Noctambulist? No, he's just walking in his sleep.
Short stories are a strange breed. On top of that, there is a certain strain of writing that only drives reviewers to invoke Kafka in order to pin down the artistry of a given author. If I were to take a representative sampling of book jackets on short story collections, my guess is that a majority would reference the Central European sage. Of course, “kafka-esque” is a classification that carries a tremendous amount of baggage—to the extent that it has probably lost any real specificity.
So when I say that Peter Spielberg’s stories are “Kafka-esque,” I should add to that an explanation.
These tales flirt with notions of archetype: they make use of our desire to read meta-characters as stand-ins for veracity and personal experience. Divorced from themselves, lost in systems that they cannot control, the characters continue to insist on living their lives as if they were important. If they were complex individuals, fleshed out and quirky, they would not play the didactic role that they so effectively take on. Somewhere between Calvino and Kafka, Spielberg’s writing is deeply European and tinged with modernism in a way that has been long abandoned by many of his contemporaries. Inside this world, characters are vehicles. They are phonemes that stand for societies, for sad, but not necessarily sympathetic situations. The inhabitants are artists, each struggling to overcome their own sense of alienation.
Of all the stories in this rich and humorous collection, “Cry Wolf” seems to best capture the nature of Spielberg’s literary preoccupations. This is the story of two brothers, children of Jewish immigrant parents raised in a Manhattan that was post-War and pre-Disney. The parents spend their lives in fear of being sent back to the Hebrew Immigrant Aid Society’s shelter for indigent refugees, a dormitory near the Lower East Side that had served as their home for some months on their arrival in the US. 40 years later, even when the former HIAS building is turned into an avant-garde theater, the former immigrants continue to live with the haunting specter of a time of living frugally as the world grew wealthy around them, never knowing when poverty and displacement might suddenly strike. As the brothers age, they come to terms with the fears of a previous generation, forced eventually to acknowledge that their parents’ perceptions must, by nature, coincide with their own visions of the world—regardless of the changes in American society over time.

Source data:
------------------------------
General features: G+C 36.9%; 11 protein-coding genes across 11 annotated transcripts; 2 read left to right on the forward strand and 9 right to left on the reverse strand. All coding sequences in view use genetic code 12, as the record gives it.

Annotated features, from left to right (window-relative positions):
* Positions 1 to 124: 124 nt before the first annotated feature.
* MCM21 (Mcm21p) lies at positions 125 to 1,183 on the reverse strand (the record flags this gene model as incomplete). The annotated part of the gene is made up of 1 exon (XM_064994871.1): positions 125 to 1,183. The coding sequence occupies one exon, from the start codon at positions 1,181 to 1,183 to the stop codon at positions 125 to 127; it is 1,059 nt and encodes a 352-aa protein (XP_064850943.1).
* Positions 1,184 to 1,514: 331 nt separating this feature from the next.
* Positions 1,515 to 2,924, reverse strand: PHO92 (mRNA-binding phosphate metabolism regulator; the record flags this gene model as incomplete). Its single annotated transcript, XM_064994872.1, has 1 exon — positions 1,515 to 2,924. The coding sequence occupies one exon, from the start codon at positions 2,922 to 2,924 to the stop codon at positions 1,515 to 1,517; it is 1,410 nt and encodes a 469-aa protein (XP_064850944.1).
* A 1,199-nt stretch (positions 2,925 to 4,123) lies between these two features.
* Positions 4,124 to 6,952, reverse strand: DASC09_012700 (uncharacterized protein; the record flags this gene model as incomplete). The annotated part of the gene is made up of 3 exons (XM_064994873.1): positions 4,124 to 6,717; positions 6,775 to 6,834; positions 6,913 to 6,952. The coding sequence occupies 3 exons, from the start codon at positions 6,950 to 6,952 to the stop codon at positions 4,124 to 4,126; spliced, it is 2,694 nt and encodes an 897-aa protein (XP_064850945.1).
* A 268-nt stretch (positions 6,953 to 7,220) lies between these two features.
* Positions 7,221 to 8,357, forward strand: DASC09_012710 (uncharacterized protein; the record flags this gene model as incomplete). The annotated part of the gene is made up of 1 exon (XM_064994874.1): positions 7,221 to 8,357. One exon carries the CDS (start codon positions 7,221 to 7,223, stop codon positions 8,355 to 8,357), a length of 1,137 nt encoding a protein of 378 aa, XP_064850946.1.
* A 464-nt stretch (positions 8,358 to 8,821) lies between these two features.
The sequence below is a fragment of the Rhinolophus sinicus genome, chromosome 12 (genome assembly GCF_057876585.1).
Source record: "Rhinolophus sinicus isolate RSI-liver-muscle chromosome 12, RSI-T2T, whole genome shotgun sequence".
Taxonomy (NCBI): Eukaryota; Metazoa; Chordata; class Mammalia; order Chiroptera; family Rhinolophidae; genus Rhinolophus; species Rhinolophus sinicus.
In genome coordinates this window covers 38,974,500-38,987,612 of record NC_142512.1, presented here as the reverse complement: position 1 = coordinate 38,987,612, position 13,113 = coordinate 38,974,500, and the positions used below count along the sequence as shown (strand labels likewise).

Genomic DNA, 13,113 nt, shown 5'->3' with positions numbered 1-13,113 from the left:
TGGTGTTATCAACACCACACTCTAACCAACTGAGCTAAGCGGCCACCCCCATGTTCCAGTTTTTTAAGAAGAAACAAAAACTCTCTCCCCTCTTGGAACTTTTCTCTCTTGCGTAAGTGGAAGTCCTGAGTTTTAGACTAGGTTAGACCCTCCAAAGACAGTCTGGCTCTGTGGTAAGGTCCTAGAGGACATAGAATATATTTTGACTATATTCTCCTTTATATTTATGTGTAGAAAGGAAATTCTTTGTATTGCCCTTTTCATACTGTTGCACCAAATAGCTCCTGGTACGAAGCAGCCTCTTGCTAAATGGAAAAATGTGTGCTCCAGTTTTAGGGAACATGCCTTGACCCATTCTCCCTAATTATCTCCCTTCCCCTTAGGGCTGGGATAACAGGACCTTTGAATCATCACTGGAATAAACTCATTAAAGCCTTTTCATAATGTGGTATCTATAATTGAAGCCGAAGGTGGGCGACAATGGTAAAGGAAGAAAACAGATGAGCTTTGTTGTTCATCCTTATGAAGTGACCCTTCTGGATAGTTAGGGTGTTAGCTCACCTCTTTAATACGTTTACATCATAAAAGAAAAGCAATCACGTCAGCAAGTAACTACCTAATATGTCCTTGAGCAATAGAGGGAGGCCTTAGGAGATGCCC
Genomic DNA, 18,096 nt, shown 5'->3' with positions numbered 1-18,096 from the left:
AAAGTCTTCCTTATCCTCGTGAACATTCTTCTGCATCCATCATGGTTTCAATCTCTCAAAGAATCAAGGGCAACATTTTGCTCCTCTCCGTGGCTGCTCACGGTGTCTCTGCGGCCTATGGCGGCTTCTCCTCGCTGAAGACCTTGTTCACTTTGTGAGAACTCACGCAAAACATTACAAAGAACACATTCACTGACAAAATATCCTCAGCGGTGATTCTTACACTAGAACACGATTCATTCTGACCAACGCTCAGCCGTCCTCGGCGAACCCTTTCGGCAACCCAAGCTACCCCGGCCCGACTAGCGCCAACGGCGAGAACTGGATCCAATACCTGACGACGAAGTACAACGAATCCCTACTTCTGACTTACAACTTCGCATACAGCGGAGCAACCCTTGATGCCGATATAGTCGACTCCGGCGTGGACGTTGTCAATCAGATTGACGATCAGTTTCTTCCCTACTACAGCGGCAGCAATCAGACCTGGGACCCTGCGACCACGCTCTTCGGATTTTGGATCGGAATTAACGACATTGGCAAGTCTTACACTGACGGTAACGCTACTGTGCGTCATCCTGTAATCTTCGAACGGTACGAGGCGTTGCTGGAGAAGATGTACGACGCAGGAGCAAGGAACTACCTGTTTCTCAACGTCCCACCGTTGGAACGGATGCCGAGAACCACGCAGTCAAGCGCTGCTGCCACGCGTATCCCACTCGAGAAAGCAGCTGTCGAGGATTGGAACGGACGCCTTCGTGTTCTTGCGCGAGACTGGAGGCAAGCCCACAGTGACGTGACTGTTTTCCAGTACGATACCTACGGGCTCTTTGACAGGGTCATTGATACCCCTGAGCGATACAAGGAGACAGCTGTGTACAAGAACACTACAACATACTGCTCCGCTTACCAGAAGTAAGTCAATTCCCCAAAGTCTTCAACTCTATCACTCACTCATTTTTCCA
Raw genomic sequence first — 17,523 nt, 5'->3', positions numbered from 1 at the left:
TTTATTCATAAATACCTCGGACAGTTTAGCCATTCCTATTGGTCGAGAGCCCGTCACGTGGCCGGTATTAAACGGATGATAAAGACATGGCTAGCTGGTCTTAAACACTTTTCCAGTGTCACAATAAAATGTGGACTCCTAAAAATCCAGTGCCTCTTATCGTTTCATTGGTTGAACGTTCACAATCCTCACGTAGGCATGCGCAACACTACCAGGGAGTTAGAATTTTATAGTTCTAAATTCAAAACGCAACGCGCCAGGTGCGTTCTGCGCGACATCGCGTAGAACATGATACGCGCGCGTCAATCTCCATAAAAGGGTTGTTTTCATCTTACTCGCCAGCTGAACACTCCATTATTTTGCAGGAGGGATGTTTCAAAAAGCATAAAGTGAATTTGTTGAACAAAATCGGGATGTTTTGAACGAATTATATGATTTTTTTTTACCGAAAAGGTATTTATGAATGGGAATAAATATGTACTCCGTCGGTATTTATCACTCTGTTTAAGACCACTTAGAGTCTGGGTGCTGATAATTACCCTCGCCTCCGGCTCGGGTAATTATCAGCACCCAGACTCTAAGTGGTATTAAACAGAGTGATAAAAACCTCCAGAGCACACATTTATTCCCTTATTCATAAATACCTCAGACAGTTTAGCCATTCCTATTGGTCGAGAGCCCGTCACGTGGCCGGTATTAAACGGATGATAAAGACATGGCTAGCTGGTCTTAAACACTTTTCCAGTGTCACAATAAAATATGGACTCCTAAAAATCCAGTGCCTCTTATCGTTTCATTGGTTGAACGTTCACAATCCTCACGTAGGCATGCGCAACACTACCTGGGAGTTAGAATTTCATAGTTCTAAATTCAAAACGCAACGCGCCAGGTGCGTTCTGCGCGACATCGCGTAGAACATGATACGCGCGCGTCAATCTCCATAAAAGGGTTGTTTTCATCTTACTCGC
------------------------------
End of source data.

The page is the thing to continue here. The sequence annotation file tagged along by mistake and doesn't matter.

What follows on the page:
As a reader, what I come away with is the radical notion that modes of perception don’t simply disappear as new visions come into existence.
In a similar way, Spielberg’s approach, quaint as it seems in a world that is steeped in PoMo theory—marked by attention to the individual and her relationship to subjective reality rather than the perceived alienation from the universal that characterized an earlier era—resonates with a past that remains unchanged in spite of new ways of looking at it. And what Spielberg begins to do is to turn this outmoded lens on a different world, reminding us of the skeletal structure of its own past while reveling in the coevality of a new world with new issues.
Which brings me back to Kafka. How long will the voice of the “modern” protagonist be viable? Will there come a time when kafka-esque is an inappropriate myth? For my money, there will always be a new way to abuse history, so I can’t really see that time approaching, but it could happen. In the mean time, we can try to see new visions and can continue to be excited about their novelty, but if we are to learn anything from Peter Spielberg, there will always be room for the voice of every generation.